The lawsuit, filed by the ACLU of Virginia on behalf of parent Ashley Hession, said that the Hanover County School Board’s policy violates state law and discriminates against transgender students. Hession’s child is transgender.
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On Aug. 30, the board passed a policy that requires transgender students to send a written request to school administration asking for access to the schools’ facilities that align with the students’ gender identities. The policy directs students and their parents to submit documents “which may include” the students’ disciplinary or criminal records along with signed statements from the students’ doctors or therapists verifying a diagnoses of gender dysphoria or a consistent expression of a binary gender identity.
The lawsuit, filed in Hanover Circuit Court last month, said that the board’s policy discriminates against transgender students by requiring them to submit “an invasive and burdensome investigation” in order to use the bathroom that matches their gender identity.
School district spokesman Chris Whitley said that the board does not comment on pending litigation.
One count of the lawsuit rests on the claim that the Hanover School Board is in violation of state law because its transgender policy does not align with the Virginia Department of Education’s model policies. But those policies are set to change soon.
On Sept. 16, the VDOE published new proposed model policies that roll back some of the protections afforded to transgender students under policies published last year under then-Gov. Ralph Northam’s administration. The 30-day public comment period ends Wednesday, and from there the VDOE will decide if the effective date needs to be delayed.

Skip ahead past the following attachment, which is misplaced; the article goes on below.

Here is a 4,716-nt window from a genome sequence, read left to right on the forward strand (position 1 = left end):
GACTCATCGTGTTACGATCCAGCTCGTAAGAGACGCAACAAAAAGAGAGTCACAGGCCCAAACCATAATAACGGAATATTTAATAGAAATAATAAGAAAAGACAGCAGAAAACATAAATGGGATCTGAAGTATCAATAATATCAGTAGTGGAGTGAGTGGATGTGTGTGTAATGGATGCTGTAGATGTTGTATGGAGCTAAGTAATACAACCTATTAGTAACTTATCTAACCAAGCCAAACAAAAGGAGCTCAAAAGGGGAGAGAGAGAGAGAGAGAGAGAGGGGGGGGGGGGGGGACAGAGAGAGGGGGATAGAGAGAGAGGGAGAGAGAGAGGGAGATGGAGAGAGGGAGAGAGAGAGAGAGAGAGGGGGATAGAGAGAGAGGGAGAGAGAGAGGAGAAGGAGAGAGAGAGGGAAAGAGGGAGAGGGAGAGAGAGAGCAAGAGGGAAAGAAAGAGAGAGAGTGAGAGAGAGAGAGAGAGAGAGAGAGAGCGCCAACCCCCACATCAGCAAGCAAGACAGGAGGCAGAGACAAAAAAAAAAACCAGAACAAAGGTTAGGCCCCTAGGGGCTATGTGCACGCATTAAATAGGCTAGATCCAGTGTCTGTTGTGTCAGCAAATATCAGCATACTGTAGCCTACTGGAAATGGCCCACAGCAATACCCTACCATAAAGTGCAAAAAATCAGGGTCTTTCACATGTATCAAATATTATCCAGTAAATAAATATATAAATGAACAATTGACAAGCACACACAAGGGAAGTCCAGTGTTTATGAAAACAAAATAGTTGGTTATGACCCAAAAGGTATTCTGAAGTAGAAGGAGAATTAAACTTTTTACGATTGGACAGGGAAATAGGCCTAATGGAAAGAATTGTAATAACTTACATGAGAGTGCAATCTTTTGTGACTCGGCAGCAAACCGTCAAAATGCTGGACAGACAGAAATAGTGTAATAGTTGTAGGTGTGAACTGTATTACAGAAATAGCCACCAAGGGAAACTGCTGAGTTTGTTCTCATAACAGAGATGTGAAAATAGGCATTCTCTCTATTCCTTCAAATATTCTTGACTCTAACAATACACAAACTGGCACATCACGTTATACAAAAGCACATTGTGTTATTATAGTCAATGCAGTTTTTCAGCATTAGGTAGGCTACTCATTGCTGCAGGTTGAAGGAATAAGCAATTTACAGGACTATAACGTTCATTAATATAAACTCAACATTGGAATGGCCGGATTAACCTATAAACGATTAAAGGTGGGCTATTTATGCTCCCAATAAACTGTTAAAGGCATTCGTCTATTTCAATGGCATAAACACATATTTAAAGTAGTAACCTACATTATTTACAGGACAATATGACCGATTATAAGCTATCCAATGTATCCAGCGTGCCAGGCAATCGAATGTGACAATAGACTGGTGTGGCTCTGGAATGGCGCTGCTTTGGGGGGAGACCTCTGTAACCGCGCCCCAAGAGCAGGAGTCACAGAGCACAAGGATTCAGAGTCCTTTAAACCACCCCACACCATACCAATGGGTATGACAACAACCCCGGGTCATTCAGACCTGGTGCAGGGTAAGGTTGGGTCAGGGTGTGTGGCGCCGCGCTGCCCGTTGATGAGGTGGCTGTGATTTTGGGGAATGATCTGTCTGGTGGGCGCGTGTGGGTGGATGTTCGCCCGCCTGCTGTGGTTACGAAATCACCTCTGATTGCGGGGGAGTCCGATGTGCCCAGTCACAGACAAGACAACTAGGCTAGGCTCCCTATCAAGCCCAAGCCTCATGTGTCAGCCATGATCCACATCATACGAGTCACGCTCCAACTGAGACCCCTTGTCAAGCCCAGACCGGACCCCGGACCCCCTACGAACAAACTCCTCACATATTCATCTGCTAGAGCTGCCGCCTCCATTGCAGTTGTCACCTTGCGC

According to state law, if a written comment is received during a public comment period asserting that the guidance document is contrary to state law, the effective date of the guidance document by the agency must be delayed for an additional 30-day period.
As of Friday afternoon, more than 61,500 comments had been submitted for consideration by the VDOE. Several assert that the proposed policies are unlawful. The new policies will go into effect upon final approval by the State Superintendent Jillian Balow.
“VDOE’s proposed model policies contradict their legal mandate, and Virginians have submitted comments opposing these dangerous proposals by a ratio of 7:1,” said ACLU-VA Staff Attorney Geri Greenspan in an email to The Times-Dispatch. “We’ll be watching VDOE closely to see if the department rescinds their proposals and re-instates the 2021 model policies that put protections in place for trans students, teachers, and parents.”
The lawsuit’s second count is under the claim that the Hanover School Board abused its discretion and acted outside the scope of its powers when it adopted the transgender policy on Aug. 30.
Since last year, Hanover has been at the forefront of the controversy in Virginia over how the school board should accommodate transgender students.
The Hanover School Board (along with about 90% of school boards across Virginia) did not adopt the VDOE’s model policies last year by the first day of school, which was required by law. The failure to take action set off a groundswell among Hanover residents. The board later shot down a proposed policy that would have allowed transgender students to use bathrooms and locker rooms that align with their gender identity.
The lawsuit filed last month is the second lawsuit filed by the Virginia ACLU against the Hanover School Board regarding transgender policies. The first was filed in December and claimed that the School Board’s decision in November to decline adopting a transgender policy was a violation of state law.
The policy adopted in August, which prompted the most recent lawsuit, was drafted largely by the Christian conservative legal advocacy organization Alliance Defending Freedom.
The Arizona-based organization has played a part in several anti-transgender bathroom policies across the U.S.